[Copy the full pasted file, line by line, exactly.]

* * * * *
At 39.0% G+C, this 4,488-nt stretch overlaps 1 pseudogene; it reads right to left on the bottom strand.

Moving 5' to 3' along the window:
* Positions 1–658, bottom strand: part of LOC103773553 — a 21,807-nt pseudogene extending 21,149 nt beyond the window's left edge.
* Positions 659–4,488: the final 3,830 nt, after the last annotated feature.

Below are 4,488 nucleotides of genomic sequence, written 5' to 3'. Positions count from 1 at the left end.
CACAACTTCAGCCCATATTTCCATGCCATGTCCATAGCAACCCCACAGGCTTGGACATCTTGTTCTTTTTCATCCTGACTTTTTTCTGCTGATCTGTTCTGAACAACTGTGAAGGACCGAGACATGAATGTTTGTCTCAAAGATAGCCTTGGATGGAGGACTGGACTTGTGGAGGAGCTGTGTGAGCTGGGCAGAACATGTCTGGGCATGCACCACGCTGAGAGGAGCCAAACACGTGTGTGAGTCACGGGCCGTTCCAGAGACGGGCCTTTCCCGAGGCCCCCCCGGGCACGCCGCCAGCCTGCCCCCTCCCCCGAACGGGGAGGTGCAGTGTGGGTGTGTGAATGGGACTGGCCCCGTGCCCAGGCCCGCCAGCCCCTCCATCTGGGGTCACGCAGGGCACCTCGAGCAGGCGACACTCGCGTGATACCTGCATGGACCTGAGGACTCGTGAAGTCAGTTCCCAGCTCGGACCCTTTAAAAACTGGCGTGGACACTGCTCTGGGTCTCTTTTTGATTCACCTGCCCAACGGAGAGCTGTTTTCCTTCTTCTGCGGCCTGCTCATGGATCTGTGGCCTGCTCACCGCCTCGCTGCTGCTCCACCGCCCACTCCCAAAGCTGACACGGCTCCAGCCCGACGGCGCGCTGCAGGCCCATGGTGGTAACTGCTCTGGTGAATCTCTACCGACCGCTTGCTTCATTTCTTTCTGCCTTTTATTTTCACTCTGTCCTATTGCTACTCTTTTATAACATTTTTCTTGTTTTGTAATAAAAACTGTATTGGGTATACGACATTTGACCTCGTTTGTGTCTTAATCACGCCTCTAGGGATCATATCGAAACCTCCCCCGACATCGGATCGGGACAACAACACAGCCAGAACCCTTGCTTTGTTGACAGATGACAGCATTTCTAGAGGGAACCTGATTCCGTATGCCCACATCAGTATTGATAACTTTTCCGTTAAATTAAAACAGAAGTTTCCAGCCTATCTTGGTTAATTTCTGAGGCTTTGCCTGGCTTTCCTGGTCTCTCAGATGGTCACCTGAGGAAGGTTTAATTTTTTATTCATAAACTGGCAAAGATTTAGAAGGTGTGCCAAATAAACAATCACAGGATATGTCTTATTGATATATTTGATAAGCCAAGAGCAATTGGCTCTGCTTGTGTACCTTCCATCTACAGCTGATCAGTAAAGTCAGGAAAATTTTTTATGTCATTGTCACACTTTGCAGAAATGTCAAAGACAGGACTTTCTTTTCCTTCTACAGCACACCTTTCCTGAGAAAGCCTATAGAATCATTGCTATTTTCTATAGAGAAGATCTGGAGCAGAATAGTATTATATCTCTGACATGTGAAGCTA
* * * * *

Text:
At 39.0% G+C, this 4,488-nt stretch overlaps 1 pseudogene; it reads right to left on the bottom strand.

Moving 5' to 3' along the window:
* Positions 1–658, bottom strand: part of LOC103773553 — a 21,807-nt pseudogene extending 21,149 nt beyond the window's left edge.
* Positions 659–4,488: the final 3,830 nt, after the last annotated feature.

Below are 4,488 nucleotides of genomic sequence, written 5' to 3'. Positions count from 1 at the left end.
CACAACTTCAGCCCATATTTCCATGCCATGTCCATAGCAACCCCACAGGCTTGGACATCTTGTTCTTTTTCATCCTGACTTTTTTCTGCTGATCTGTTCTGAACAACTGTGAAGGACCGAGACATGAATGTTTGTCTCAAAGATAGCCTTGGATGGAGGACTGGACTTGTGGAGGAGCTGTGTGAGCTGGGCAGAACATGTCTGGGCATGCACCACGCTGAGAGGAGCCAAACACGTGTGTGAGTCACGGGCCGTTCCAGAGACGGGCCTTTCCCGAGGCCCCCCCGGGCACGCCGCCAGCCTGCCCCCTCCCCCGAACGGGGAGGTGCAGTGTGGGTGTGTGAATGGGACTGGCCCCGTGCCCAGGCCCGCCAGCCCCTCCATCTGGGGTCACGCAGGGCACCTCGAGCAGGCGACACTCGCGTGATACCTGCATGGACCTGAGGACTCGTGAAGTCAGTTCCCAGCTCGGACCCTTTAAAAACTGGCGTGGACACTGCTCTGGGTCTCTTTTTGATTCACCTGCCCAACGGAGAGCTGTTTTCCTTCTTCTGCGGCCTGCTCATGGATCTGTGGCCTGCTCACCGCCTCGCTGCTGCTCCACCGCCCACTCCCAAAGCTGACACGGCTCCAGCCCGACGGCGCGCTGCAGGCCCATGGTGGTAACTGCTCTGGTGAATCTCTACCGACCGCTTGCTTCATTTCTTTCTGCCTTTTATTTTCACTCTGTCCTATTGCTACTCTTTTATAACATTTTTCTTGTTTTGTAATAAAAACTGTATTGGGTATACGACATTTGACCTCGTTTGTGTCTTAATCACGCCTCTAGGGATCATATCGAAACCTCCCCCGACATCGGATCGGGACAACAACACAGCCAGAACCCTTGCTTTGTTGACAGATGACAGCATTTCTAGAGGGAACCTGATTCCGTATGCCCACATCAGTATTGATAACTTTTCCGTTAAATTAAAACAGAAGTTTCCAGCCTATCTTGGTTAATTTCTGAGGCTTTGCCTGGCTTTCCTGGTCTCTCAGATGGTCACCTGAGGAAGGTTTAATTTTTTATTCATAAACTGGCAAAGATTTAGAAGGTGTGCCAAATAAACAATCACAGGATATGTCTTATTGATATATTTGATAAGCCAAGAGCAATTGGCTCTGCTTGTGTACCTTCCATCTACAGCTGATCAGTAAAGTCAGGAAAATTTTTTATGTCATTGTCACACTTTGCAGAAATGTCAAAGACAGGACTTTCTTTTCCTTCTACAGCACACCTTTCCTGAGAAAGCCTATAGAATCATTGCTATTTTCTATAGAGAAGATCTGGAGCAGAATAGTATTATATCTCTGACATGTGAAGCTA